Political Drama Played Out Before Our Eyes: President Joe Biden to Deliver First State of the Union Address and First Primary Election in Texas in Important Day for the American People

A lot more to watch on this, but one of the things that we’re going to have to watch is what will take place tonight in the State of the Union Address given by the president of the United States. President Joe Biden will be giving his very first State of the Union Address. It is going to take place at 9:00 PM Eastern Time. It’s going to take place before a limited joint session of congress and, once again, we’re going to see political drama played out in the United States. Christians have to understand that that drama itself tells us something about our constitutional form of government, but what’s going to be more telling than anything else is what the president actually says.

Understand the president is giving this State of the Union Address under circumstances that he almost assuredly did not envision just a matter of months ago, some of those outside his control, but others of those very much inside the control of the White House. In the category of out of his control, you’re looking at the war in Ukraine. But again, if you’re president of the United States and you are commander in chief, you still bear responsibility for how the United States before, during and after any circumstance has been involved. The president of the United States, regardless of party, regardless of name, has nowhere to go when it comes to ducking responsibility for America’s role on the world stage, or for his own domestic priorities when it comes to administrative policy.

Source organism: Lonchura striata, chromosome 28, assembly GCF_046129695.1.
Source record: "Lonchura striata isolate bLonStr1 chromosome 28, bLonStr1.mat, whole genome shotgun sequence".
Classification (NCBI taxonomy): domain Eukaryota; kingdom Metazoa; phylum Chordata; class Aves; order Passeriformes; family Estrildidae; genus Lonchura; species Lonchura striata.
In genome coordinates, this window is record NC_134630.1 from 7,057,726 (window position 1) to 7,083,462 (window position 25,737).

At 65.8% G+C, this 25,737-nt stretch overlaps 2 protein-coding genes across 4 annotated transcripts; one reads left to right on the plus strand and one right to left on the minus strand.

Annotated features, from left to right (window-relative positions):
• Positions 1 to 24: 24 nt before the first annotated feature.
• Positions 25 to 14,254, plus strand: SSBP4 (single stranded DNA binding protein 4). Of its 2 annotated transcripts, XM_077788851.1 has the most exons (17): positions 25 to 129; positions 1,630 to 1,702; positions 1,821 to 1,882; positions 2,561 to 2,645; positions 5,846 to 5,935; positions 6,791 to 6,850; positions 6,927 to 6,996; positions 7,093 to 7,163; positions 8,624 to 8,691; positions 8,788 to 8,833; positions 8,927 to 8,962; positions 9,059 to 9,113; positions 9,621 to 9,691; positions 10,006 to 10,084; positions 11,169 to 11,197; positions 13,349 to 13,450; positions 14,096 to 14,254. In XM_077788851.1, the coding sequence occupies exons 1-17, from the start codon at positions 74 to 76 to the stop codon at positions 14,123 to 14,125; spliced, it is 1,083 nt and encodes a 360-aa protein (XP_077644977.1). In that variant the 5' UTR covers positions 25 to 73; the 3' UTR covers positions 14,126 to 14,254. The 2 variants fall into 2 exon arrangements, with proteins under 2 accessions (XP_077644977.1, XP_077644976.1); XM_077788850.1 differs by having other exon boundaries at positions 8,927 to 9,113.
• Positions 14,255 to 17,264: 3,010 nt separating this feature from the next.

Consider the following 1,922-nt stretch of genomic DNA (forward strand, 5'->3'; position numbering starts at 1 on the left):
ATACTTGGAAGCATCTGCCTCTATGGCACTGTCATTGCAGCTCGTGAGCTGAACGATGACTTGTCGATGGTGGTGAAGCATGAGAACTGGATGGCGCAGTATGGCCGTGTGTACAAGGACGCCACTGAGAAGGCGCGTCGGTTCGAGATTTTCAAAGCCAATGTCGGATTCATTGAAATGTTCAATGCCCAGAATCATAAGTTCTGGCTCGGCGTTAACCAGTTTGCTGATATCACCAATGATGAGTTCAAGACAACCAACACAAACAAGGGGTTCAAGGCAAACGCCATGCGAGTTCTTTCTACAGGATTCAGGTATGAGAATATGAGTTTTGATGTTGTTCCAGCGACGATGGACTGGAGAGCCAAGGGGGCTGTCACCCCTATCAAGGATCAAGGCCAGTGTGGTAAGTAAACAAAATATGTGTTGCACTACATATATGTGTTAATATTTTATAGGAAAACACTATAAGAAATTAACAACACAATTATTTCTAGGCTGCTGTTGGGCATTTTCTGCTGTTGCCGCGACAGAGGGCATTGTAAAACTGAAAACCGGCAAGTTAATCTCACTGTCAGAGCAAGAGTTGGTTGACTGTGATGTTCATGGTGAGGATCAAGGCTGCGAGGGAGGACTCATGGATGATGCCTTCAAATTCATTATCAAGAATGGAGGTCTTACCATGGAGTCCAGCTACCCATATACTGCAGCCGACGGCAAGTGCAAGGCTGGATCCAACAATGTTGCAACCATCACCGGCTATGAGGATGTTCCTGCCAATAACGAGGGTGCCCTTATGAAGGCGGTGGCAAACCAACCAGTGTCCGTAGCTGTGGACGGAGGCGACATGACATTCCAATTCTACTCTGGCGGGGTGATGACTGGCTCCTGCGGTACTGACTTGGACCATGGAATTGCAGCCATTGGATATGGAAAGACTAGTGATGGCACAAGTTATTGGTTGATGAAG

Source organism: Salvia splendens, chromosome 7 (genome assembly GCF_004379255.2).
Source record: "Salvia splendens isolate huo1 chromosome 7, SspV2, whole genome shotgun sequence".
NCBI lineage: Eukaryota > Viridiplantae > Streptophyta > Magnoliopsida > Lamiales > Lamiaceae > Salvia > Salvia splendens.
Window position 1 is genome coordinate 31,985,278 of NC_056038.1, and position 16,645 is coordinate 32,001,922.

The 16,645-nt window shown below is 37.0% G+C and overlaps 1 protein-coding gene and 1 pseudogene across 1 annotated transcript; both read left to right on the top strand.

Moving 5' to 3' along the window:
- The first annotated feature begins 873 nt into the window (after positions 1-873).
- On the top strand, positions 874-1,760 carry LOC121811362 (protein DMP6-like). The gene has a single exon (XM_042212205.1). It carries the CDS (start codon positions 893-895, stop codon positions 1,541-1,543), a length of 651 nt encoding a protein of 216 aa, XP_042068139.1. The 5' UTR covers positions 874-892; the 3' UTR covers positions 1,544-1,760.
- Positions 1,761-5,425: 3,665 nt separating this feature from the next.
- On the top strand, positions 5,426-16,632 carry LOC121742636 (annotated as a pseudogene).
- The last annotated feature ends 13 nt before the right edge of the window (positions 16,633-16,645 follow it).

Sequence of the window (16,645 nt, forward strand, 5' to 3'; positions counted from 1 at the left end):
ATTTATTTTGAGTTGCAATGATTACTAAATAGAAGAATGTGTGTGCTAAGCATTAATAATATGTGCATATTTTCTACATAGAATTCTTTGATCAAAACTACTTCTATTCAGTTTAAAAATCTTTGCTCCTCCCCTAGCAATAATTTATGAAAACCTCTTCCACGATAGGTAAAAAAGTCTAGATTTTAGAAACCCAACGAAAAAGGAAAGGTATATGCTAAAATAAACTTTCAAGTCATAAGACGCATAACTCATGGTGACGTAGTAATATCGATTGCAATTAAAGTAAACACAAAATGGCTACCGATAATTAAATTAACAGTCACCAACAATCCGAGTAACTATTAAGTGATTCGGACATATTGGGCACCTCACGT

So we’re going to be looking at a lot to watch tonight. We’re going to be watching carefully because the president under the stress of these circumstances is going to have to speak to the American people. And he’s actually going to have to say something so we’re going to have to watch and see exactly what he says. By the same token, we’re going to have to watch very carefully and listen attentively to what he doesn’t say. We’ll be talking about this on tomorrow’s edition of The Briefing. We’ll be watching and listening with you.

In the meantime, understand that something else very important is taking place today and that is the first major state primary in the 2022 political season. This is the big party primary in the state of Texas and both parties are going to be choosing gubernatorial nominees, that is their nominee as governor for the race in the fall. It is expected that the front-runner on the Republican side is the incumbent governor of Texas Greg Abbott, who will be running for his third term if he wins the nomination, but he has significant challengers. We will find out by the end of the vote count whether or not the incumbent governor is going to run as the Republican candidate for a third term.

But on the other side, the candidate who appears to have momentum and is likely to win is former congressman Beto O’Rourke who also, of course, is a former presidential candidate. How recently? Well, just a matter of the 2020 race for the Democratic presidential nomination. He didn’t do so well in that race and he lost to Senator Ted Cruz when he ran for the office of United States senator. But he remains a popular figure among many Democrats and he’s inventing himself once again politically, or attempting to. It’s likely that O’Rourke will win the Democratic nomination. It is likely that Governor Abbott will win the Republican nomination, at least the polls indicate and, of course, there are other offices at stake as well. We’ll be taking a closer look at the results of the Texas primary, as soon as they are in.

Understand that this year there are no less than 36 governorships that are up for election in November. Some have candidates running for reelection, some will be open races, every single one of them important, 50 states, 36 gubernatorial elections, just in this coming November. It’s going to be a very important political year. You knew that already. We’ll be watching it and thinking about it together.

Thanks for listening to The Briefing.

For more information, go to my website at You can follow me on Twitter by going to For information on The Southern Baptist Theological Seminary, go to For information on Boyce College, just go to

I’m speaking to you from Los Angeles, California, and I’ll meet you again tomorrow for The Briefing.

R. Albert Mohler, Jr.